The research network will work on a research project where sustainability policies and practices in the Nordics will be analysed critically. Sustainability will be explored through the lenses of culture, from the perspective of politics and policy, through the role of the private sector and the behaviour of consumers. The same parameters will be used by all the researchers. The project will also involve the comparison of different cases and evaluating lessons learned and how the Nordic experience could be relevant for other regions.

The results will be published in a book called: The Future of the North. Sustainability in the Nordic Countries. The book will contribute to the knowledge base about sustainability in the Nordic countries and be a useful source, for example, as a textbook for university courses which focus on sustainability and corporate social responsibility.


20 years of Action – Telling the Story of Indigenous Peoples a Changing Arctic

Applicant: Arctic Council Indigenous Peoples’ Secretariat
Countries: Greenland, Norway 
Project start and expected to be finalized in 2016.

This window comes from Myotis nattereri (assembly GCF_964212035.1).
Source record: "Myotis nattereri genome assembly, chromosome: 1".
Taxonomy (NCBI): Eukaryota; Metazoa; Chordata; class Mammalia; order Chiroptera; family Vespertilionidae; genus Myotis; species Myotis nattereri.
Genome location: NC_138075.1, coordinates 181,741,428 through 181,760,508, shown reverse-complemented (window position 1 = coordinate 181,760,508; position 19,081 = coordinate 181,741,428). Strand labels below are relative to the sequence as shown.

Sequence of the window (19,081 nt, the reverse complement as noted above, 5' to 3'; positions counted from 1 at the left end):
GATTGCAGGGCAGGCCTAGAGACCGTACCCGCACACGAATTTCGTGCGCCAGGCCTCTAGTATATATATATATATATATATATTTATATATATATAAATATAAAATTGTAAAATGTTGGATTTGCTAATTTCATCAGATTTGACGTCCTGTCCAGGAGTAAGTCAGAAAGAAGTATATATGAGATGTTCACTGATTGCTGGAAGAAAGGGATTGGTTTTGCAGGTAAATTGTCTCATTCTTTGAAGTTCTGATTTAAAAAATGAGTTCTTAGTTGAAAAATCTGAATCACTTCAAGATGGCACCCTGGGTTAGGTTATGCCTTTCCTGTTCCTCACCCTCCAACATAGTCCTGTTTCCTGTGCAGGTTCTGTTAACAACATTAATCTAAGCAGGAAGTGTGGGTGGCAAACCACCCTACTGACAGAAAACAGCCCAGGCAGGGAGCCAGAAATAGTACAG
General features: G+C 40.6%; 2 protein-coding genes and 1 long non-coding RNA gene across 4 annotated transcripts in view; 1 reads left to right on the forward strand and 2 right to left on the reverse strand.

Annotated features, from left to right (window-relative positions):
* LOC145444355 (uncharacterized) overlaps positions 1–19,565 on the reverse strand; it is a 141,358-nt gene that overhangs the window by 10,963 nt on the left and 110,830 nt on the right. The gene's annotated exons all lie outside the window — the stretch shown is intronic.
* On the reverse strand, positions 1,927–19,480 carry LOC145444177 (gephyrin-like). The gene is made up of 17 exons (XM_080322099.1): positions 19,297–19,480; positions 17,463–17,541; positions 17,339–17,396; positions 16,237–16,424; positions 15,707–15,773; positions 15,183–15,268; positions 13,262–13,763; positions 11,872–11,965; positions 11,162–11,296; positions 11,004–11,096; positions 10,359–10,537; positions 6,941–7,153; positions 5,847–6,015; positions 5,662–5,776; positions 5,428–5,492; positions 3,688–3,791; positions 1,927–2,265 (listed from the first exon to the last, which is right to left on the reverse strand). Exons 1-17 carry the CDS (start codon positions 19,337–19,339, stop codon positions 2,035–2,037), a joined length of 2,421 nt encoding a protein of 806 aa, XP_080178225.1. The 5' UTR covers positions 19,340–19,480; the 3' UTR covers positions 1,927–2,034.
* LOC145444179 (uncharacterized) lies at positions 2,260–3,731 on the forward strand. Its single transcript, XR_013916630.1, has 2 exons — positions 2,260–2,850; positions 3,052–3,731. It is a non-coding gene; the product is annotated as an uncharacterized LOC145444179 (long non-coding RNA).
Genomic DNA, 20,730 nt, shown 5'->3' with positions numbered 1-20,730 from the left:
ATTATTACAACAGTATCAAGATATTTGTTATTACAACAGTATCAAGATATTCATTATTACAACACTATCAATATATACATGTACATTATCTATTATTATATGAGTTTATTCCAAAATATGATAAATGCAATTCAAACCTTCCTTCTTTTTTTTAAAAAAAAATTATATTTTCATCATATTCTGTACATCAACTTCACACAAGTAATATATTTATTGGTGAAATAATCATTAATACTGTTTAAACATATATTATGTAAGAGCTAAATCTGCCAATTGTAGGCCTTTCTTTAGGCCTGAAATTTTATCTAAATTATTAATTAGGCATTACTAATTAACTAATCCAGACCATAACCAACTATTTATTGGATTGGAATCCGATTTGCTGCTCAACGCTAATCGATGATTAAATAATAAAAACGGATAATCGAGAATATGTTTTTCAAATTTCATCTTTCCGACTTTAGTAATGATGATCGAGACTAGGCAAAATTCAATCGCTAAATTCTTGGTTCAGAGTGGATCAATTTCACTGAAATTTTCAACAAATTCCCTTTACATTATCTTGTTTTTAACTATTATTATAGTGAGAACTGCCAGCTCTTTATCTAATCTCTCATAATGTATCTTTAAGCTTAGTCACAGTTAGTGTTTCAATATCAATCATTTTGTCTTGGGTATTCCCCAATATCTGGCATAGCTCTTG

The Arctic Council will celebrate its 20th anniversary in 2016. One of its unique and most important features is the presence of Indigenous Peoples (Permanent Participants) working directly with state representatives. The role Indigenous Peoples have played over last 20 years has been decisive and has helped to determine the direction and evolution of the council. But it is not the beginning of the story. Indigenous Peoples have been responding to change for decades and sometimes centuries. The current era of globalization in the Arctic is simply the latest phase. In the next few years the role of Indigenous Peoples will likely increase – at the Arctic Council and in other international fora. To expand knowledge about Indigenous Peoples in Arctic and mark the Arctic Council anniversary, IPS and GRID-Arendal are developing a new education platform about the role of the Permanent Participants at the Arctic Council, and the role Indigenous Peoples have played in Arctic environmental policy and politics. Using an interactive, Internet based story map format, this project will be targeted at a high-school age audience. The project outputs – the story map, a publication and visually compelling poster – will be designed to educate Arctic audiences about the role Indigenous People have played, but also educate audiences outside the Arctic about how the massive environmental and globalization challenges are being met in the Arctic. The project will also reflect the significant role played by the Nordic Indigenous Peoples in the development of the Arctic Council.